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Plastic That Composts Like Orange Peel? This Israeli Innovator Has Made This Dream Come True

Posted: March 5, 2019

“Plastic that turns into compost. It’s a beautiful thing,” says Daphna Nissenbaum from Israel, who has “hacked plastic” by creating an alternative to single use plastic packaging.

Have you ever felt a twinge of guilt at not being able to recycle a piece of plastic packaging? Daphna Nissenbaum certainly did.

“You can’t just throw it into the trash!” began an argument she had with her teenage son, who instead of bringing his water bottle back home to be put in recycling, had just thrown it away. This scolding that she gave him made her think about what else we were throwing away.

Plastic bottles can be recycled. But flexible plastic packaging, like chips bags, cannot be. She wanted to find a way to get rid of that plastic packaging, which is the major component of plastic pollution. The solution, in her own words, was this, “Then it hit me! What if I put water in a bag, a bio-degradable bag? And like an orange, we will eat or drink the content of the package, and dispose of the package into the organic waste stream. The package will then decompose and go back to nature. If that happened, I wouldn’t have to worry anymore about my kids not bringing their water bottles home!”

Around this time, she met her co-founder, Tal Neuman, and they began to approach experts to create this organic packaging. The experts could not help them. So they founded Tipa Corporation in the basement of her home and after great efforts, in 2012, they developed a bioplastic, using fossil fuels and plant materials, that looks and feels like plastic. When you throw it away, it naturally decomposes within six months into water, carbon dioxide and organic matter that bacteria can eat, leaving nothing behind. At no point in this decomposition process do they turn into microplastics – a huge environmental problem today.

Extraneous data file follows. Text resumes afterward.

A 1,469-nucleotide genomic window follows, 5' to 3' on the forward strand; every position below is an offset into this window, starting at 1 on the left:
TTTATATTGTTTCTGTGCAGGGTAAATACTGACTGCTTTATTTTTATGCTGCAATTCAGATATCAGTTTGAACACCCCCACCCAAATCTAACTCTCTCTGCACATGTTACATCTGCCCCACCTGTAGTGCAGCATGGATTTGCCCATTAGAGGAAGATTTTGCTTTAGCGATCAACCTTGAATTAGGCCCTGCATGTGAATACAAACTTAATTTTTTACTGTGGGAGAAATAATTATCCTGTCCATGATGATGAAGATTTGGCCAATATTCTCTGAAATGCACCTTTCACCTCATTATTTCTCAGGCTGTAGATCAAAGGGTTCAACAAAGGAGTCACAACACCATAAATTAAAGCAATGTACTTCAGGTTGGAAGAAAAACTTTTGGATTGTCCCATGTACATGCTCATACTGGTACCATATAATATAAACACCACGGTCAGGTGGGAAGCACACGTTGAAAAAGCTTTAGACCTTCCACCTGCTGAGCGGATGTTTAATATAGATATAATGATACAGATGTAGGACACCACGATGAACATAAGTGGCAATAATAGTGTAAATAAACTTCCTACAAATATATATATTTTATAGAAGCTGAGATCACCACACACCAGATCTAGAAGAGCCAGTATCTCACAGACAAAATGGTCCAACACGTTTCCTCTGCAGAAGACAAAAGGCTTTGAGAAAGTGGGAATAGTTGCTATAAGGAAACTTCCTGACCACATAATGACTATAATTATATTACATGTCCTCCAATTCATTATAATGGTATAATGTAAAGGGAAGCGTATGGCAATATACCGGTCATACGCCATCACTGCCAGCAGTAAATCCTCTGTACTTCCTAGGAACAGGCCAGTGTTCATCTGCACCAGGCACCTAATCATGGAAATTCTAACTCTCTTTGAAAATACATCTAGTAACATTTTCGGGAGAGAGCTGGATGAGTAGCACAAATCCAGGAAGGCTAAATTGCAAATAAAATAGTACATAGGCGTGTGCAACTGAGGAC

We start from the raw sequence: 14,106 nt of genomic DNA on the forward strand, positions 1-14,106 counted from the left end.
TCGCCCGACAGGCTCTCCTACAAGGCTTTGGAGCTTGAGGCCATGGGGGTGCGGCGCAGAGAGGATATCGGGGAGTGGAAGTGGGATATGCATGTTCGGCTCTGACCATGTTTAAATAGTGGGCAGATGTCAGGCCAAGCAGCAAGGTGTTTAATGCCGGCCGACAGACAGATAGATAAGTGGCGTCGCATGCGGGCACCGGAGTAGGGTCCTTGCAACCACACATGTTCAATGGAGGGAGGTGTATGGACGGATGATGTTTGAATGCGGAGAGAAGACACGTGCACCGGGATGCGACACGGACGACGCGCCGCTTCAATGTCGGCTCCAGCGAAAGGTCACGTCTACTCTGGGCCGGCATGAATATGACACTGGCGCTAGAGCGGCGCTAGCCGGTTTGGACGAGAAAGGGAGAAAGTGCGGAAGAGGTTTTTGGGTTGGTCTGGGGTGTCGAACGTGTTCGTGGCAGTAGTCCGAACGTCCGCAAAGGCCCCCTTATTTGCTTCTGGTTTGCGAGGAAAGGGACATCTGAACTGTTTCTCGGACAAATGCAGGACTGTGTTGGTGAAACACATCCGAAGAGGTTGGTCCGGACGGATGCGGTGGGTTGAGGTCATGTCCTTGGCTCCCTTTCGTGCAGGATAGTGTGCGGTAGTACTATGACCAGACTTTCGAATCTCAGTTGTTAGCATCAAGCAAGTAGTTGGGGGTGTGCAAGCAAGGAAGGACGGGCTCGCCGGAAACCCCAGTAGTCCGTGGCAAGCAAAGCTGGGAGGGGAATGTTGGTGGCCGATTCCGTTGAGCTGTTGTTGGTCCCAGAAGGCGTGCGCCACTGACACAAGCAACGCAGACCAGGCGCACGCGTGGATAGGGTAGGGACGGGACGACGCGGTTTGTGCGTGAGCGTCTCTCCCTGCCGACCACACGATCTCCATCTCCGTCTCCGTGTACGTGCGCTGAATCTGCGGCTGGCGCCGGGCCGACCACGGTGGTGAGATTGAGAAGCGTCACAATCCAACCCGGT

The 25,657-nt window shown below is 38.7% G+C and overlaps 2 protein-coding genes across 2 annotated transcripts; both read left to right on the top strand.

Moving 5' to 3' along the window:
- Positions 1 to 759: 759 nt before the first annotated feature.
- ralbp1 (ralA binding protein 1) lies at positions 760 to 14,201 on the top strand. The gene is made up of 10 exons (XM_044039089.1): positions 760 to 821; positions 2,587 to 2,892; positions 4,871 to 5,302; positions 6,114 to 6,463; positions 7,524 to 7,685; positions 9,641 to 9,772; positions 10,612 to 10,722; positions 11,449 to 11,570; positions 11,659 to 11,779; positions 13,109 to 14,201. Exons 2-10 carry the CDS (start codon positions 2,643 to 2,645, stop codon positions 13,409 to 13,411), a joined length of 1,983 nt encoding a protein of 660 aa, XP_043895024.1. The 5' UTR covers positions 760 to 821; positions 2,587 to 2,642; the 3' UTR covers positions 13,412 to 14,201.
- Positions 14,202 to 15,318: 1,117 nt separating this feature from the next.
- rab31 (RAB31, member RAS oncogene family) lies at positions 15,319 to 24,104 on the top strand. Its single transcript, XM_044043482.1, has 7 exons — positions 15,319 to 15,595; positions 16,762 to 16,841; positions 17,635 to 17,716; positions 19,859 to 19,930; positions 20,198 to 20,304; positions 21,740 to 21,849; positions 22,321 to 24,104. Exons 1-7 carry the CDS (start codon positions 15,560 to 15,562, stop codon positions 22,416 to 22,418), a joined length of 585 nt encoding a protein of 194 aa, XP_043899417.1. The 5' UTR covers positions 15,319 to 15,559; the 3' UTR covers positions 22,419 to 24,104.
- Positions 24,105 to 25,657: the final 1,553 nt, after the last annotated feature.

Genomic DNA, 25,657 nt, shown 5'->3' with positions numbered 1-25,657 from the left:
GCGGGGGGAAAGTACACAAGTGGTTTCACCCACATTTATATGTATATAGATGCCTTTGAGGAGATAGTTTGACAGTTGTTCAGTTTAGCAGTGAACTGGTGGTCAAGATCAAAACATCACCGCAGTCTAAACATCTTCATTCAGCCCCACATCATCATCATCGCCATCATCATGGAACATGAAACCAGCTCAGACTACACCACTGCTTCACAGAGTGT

Daphna was smart enough to realize that it isn’t enough to develop a product. It must be easy for others to adopt. So, as she explains in the video below, she and her team engineered the product so that it would meet manufacturers’ requirements and seamlessly fit into the equipment and machines that they already used. No one needs to change anything.

This Tipa ‘plastic’ is more expensive than conventional plastic, because the raw materials are still costlier. But the difference in price is only a few cents, as Daphna explains in the video above. And as their marketing director, Merav Koren points out, the more the technology becomes accepted and widespread, it will become cheaper, because of economies of scale. A focus on sourcing cheaper raw materials will also help to lower the cost.

For this groundbreaking work, Daphna and Tipa have received many accolades. It won first-place prize at Israel’s Cleantech 2012 out of 50 promising companies and also won a prize at Anuga Foodtec, a leading food industry packaging conference in Germany. In 2018, it won the Best Environmental Sustainability / CSR Initiative at the FoodBev World Food Innovation Awards.

32% of the 78 million tons of plastic packaging produced annually is left to flow into our ocean. That is like pouring one garbage truck of plastic into the ocean every minute. If this continues, this will increase to two per minute by 2030, and four per minute by 2050. This is why Daphna Nissenbaum’s Tipa can really make a difference.

The theme of International Women’s Day, 2019, which falls on March 8th, is “Think equal, build smart, innovate for change”. #IWD2019

With women still a minority in science, technology & related innovation, it’s time to shine a spotlight on female innovation champions! Enjoy our Women Innovators Around The World series, where we profile 19 inspiring women innovators, from 19 countries, whose work has a big social impact.

Want to know what other innovations women around the world have pioneered? Read about Aisa Mijeno here.

Image source: YouTube

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